We are raising our children in a new world. We cannot relate anymore to our parents’ educational methods, because the world we were raised in, no longer exists. We live in a totally different era, so the approach for parenting our kids needs to be different.
But how to raise well-adjusted kids nowadays?
Books, parenting courses, articles about parenting, children’s specialists and therapists can suggest us the way and indicate the resolution to a problem from a different perspective. But every child is different just like every family is different.
As a parent of younger kids, you read these articles and feel paralyzed by overwhelm and fear and mixed messages. What exactly is the right thing to do? Where am I going wrong?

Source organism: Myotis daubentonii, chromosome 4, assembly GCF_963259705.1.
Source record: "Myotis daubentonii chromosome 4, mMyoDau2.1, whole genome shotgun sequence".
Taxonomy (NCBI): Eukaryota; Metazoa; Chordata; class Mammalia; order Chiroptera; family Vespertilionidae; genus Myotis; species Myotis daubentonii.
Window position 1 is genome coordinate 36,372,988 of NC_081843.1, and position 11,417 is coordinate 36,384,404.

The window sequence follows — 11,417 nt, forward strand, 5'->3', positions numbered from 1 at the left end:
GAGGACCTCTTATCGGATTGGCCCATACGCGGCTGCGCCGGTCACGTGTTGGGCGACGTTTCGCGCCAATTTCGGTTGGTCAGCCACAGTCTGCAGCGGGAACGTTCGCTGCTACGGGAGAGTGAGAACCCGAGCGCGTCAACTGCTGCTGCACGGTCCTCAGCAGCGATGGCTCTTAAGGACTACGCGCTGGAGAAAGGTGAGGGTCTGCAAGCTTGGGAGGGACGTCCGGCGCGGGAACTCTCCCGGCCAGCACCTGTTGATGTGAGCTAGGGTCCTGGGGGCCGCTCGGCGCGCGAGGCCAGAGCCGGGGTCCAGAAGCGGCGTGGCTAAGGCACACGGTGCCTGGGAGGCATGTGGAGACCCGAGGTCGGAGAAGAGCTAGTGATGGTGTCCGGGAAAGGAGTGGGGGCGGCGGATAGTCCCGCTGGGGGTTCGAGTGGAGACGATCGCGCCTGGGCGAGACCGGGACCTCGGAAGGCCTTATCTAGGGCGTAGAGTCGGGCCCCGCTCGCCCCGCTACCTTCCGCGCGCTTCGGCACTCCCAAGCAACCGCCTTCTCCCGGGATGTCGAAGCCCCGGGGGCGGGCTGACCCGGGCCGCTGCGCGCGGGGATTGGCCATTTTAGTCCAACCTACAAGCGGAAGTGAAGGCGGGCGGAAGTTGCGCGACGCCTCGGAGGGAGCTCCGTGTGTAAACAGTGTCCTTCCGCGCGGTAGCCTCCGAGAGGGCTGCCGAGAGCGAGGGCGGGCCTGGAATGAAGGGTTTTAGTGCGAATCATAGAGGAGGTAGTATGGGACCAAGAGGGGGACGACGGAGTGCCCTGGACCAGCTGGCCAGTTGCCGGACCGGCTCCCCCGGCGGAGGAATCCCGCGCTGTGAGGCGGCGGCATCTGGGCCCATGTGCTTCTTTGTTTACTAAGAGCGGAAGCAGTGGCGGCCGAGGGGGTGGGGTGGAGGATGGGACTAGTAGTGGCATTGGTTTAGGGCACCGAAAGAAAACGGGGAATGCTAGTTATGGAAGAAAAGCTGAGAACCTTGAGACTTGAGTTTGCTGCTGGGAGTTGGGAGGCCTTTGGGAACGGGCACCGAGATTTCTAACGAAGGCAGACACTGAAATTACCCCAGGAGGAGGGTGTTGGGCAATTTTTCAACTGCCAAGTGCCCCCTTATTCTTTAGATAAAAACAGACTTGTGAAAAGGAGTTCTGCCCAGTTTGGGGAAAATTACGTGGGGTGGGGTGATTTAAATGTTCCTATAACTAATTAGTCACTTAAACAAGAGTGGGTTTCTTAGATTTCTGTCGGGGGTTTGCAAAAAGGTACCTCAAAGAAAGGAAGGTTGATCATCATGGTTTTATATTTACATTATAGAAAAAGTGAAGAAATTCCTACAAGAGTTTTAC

You should know something.
Change starts with one parent and one child at a time. You have a beautiful window of opportunity to build the foundation that your child desperately needs but also craves. The foundation for things like generosity, responsibility, appreciation, warmth, kindness, helpfulness and hard-work ethic all starts during the early years.
Here’s the hard part.
It starts with us — the parents. Kids cannot even think at the maturity level needed to break a behavior cycle, let alone do anything about it.
So, as the parents, it has to start with these 3 simple tips:
- respect for the child– speak and listen as you would to an adult
- follow the child– trust your child will develop at their own pace
- allow time– when we slow down, there is more time for exploration, curiosity, conversation and connection
Next, you could start concentrating on these simple habits: